Intellectual Property: A Brief History By Bruce Furst

By Bruce Furst

Intellectual property laws grant individuals exclusive rights to their nonmaterial assets, including music, literature, art, inventions, designs, and phrases.

Today, we recognize intellectual property through trademarks, copyrights, patents, and other legally binding protections. The North German Confederation first used the term “intellectual property” in 1867, providing for legislative protection in its constitution. In 1893, secretariats established by the Paris Convention and the Berne Convention merged to form the United International Bureaux for the Protection of Intellectual Property. The organization now exists as the World Intellectual Property Organization (WIPO), an arm of the United Nations.

Since the United States was not present at the Berne Convention, the phrase did not enter popular usage in the country until the 20th century and WIPO’s inception. The ideas behind intellectual property law predate the phrase. Historians regard the British 1623 Statute of Monopolies as the first patent law and the 1710 Statute of Anne as the first copyright law. Queen Elizabeth I granted monopoly privileges to individuals, an early form of patent law that gave them the exclusive right to produce and sell the invention. Two centuries later, the Queen’s prerogative entered into formal law. In the 19th century, several European philosophers and theorists argued the feasibility of intellectual property law and what qualified for protection under new laws.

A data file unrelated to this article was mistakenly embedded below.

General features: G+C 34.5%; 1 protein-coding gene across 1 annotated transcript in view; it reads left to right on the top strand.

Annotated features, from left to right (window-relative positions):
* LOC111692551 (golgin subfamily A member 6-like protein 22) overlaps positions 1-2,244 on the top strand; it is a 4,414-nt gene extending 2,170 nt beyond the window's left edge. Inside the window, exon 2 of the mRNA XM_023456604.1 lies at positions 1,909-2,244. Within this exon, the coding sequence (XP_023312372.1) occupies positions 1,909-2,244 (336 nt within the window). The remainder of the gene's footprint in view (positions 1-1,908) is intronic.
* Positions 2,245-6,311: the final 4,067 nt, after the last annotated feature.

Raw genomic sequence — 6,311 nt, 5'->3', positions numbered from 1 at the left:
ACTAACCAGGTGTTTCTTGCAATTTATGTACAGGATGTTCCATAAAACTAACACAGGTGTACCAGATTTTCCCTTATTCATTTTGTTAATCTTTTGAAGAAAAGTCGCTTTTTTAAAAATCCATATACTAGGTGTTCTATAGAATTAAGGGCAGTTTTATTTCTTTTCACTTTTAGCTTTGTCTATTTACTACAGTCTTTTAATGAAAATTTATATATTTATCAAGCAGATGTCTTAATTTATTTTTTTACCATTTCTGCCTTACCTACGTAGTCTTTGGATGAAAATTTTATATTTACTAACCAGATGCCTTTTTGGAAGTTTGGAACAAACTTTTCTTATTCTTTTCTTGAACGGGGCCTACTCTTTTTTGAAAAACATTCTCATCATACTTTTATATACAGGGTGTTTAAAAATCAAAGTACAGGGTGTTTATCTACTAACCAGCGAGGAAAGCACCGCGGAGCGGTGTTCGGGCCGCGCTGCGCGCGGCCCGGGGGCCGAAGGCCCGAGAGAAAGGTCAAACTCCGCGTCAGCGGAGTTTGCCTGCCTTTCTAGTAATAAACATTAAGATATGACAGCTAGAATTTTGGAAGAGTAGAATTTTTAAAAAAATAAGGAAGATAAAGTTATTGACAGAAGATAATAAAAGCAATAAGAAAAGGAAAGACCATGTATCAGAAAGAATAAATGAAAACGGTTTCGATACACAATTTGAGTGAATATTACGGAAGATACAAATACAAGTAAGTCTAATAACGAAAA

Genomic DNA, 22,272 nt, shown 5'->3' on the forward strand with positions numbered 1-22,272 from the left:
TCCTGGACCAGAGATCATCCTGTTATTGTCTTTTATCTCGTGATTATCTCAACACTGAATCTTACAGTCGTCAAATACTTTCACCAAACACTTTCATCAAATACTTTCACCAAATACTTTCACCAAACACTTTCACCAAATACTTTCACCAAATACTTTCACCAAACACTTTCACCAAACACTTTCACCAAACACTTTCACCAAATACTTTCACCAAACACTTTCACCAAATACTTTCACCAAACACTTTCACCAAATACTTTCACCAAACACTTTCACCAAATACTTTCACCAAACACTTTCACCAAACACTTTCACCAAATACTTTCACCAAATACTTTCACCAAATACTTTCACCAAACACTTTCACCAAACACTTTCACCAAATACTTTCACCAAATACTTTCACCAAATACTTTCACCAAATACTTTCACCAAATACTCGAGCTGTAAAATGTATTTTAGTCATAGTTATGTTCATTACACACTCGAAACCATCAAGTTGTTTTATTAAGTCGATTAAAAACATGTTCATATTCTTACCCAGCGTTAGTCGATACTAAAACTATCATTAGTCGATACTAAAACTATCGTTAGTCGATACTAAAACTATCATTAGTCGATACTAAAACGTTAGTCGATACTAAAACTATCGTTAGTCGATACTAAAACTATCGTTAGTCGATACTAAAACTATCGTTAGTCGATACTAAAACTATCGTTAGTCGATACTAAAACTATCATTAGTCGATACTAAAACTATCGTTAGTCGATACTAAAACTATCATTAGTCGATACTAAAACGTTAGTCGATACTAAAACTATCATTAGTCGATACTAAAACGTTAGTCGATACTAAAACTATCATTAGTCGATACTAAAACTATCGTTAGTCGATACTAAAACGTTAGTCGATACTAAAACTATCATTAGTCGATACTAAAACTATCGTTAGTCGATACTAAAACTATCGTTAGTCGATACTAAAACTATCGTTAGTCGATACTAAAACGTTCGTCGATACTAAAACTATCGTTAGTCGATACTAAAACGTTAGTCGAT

At present, intellectual property laws primarily drive innovation and creativity. If an individual possesses the exclusive rights to an invention, he or she sees a real financial incentive to create and a way to defray the costs of research and development. Most large businesses now possess value primarily in their intellectual property.

Over the past century, businesses invested in the development of intellectual property have rapidly expanded, generating increasingly more revenue than more traditional industries. For more insight into the foundations of modern copyright and patent law, watch the following brief documentary:

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